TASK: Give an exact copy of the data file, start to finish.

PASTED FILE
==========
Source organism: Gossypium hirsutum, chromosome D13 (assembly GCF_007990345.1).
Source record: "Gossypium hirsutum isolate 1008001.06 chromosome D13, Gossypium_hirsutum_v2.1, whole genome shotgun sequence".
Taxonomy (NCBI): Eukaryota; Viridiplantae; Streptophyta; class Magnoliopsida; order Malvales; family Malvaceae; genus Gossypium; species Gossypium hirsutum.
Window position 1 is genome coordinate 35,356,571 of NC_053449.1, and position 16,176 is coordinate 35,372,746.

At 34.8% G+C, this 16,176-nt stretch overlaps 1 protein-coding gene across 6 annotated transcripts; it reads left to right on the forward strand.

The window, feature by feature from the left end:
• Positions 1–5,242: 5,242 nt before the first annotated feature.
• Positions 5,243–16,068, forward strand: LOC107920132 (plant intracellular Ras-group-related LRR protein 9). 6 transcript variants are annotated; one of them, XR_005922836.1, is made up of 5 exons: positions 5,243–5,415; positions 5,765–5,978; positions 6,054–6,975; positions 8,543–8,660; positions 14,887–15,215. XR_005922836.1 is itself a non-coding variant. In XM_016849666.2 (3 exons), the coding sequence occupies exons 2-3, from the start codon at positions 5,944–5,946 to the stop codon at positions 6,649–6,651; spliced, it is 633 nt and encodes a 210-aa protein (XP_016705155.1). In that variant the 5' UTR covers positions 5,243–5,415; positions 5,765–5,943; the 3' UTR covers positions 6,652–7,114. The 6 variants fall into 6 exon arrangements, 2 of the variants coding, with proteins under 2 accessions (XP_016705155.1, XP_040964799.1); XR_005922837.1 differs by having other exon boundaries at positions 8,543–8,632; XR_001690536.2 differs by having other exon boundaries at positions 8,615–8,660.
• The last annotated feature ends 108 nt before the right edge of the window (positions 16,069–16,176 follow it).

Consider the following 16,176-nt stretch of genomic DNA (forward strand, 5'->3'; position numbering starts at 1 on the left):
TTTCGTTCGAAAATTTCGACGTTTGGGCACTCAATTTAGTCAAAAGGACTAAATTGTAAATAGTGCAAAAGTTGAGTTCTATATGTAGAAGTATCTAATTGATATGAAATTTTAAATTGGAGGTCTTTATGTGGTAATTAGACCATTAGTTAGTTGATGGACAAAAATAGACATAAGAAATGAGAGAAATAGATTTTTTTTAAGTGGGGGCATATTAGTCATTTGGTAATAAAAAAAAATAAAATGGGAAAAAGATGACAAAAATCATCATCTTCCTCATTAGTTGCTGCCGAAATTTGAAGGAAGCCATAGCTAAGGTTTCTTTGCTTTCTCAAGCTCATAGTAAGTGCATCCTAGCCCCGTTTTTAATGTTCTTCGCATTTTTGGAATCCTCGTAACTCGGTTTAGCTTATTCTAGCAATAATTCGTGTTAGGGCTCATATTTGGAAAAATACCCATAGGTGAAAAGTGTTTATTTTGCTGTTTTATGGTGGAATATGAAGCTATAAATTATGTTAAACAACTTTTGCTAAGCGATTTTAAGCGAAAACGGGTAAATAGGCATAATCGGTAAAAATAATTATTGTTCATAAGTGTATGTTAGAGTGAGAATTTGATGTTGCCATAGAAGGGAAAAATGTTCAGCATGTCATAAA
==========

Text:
Source organism: Gossypium hirsutum, chromosome D13 (assembly GCF_007990345.1).
Source record: "Gossypium hirsutum isolate 1008001.06 chromosome D13, Gossypium_hirsutum_v2.1, whole genome shotgun sequence".
Taxonomy (NCBI): Eukaryota; Viridiplantae; Streptophyta; class Magnoliopsida; order Malvales; family Malvaceae; genus Gossypium; species Gossypium hirsutum.
Window position 1 is genome coordinate 35,356,571 of NC_053449.1, and position 16,176 is coordinate 35,372,746.

At 34.8% G+C, this 16,176-nt stretch overlaps 1 protein-coding gene across 6 annotated transcripts; it reads left to right on the forward strand.

The window, feature by feature from the left end:
• Positions 1–5,242: 5,242 nt before the first annotated feature.
• Positions 5,243–16,068, forward strand: LOC107920132 (plant intracellular Ras-group-related LRR protein 9). 6 transcript variants are annotated; one of them, XR_005922836.1, is made up of 5 exons: positions 5,243–5,415; positions 5,765–5,978; positions 6,054–6,975; positions 8,543–8,660; positions 14,887–15,215. XR_005922836.1 is itself a non-coding variant. In XM_016849666.2 (3 exons), the coding sequence occupies exons 2-3, from the start codon at positions 5,944–5,946 to the stop codon at positions 6,649–6,651; spliced, it is 633 nt and encodes a 210-aa protein (XP_016705155.1). In that variant the 5' UTR covers positions 5,243–5,415; positions 5,765–5,943; the 3' UTR covers positions 6,652–7,114. The 6 variants fall into 6 exon arrangements, 2 of the variants coding, with proteins under 2 accessions (XP_016705155.1, XP_040964799.1); XR_005922837.1 differs by having other exon boundaries at positions 8,543–8,632; XR_001690536.2 differs by having other exon boundaries at positions 8,615–8,660.
• The last annotated feature ends 108 nt before the right edge of the window (positions 16,069–16,176 follow it).

Consider the following 16,176-nt stretch of genomic DNA (forward strand, 5'->3'; position numbering starts at 1 on the left):
TTTCGTTCGAAAATTTCGACGTTTGGGCACTCAATTTAGTCAAAAGGACTAAATTGTAAATAGTGCAAAAGTTGAGTTCTATATGTAGAAGTATCTAATTGATATGAAATTTTAAATTGGAGGTCTTTATGTGGTAATTAGACCATTAGTTAGTTGATGGACAAAAATAGACATAAGAAATGAGAGAAATAGATTTTTTTTAAGTGGGGGCATATTAGTCATTTGGTAATAAAAAAAAATAAAATGGGAAAAAGATGACAAAAATCATCATCTTCCTCATTAGTTGCTGCCGAAATTTGAAGGAAGCCATAGCTAAGGTTTCTTTGCTTTCTCAAGCTCATAGTAAGTGCATCCTAGCCCCGTTTTTAATGTTCTTCGCATTTTTGGAATCCTCGTAACTCGGTTTAGCTTATTCTAGCAATAATTCGTGTTAGGGCTCATATTTGGAAAAATACCCATAGGTGAAAAGTGTTTATTTTGCTGTTTTATGGTGGAATATGAAGCTATAAATTATGTTAAACAACTTTTGCTAAGCGATTTTAAGCGAAAACGGGTAAATAGGCATAATCGGTAAAAATAATTATTGTTCATAAGTGTATGTTAGAGTGAGAATTTGATGTTGCCATAGAAGGGAAAAATGTTCAGCATGTCATAAA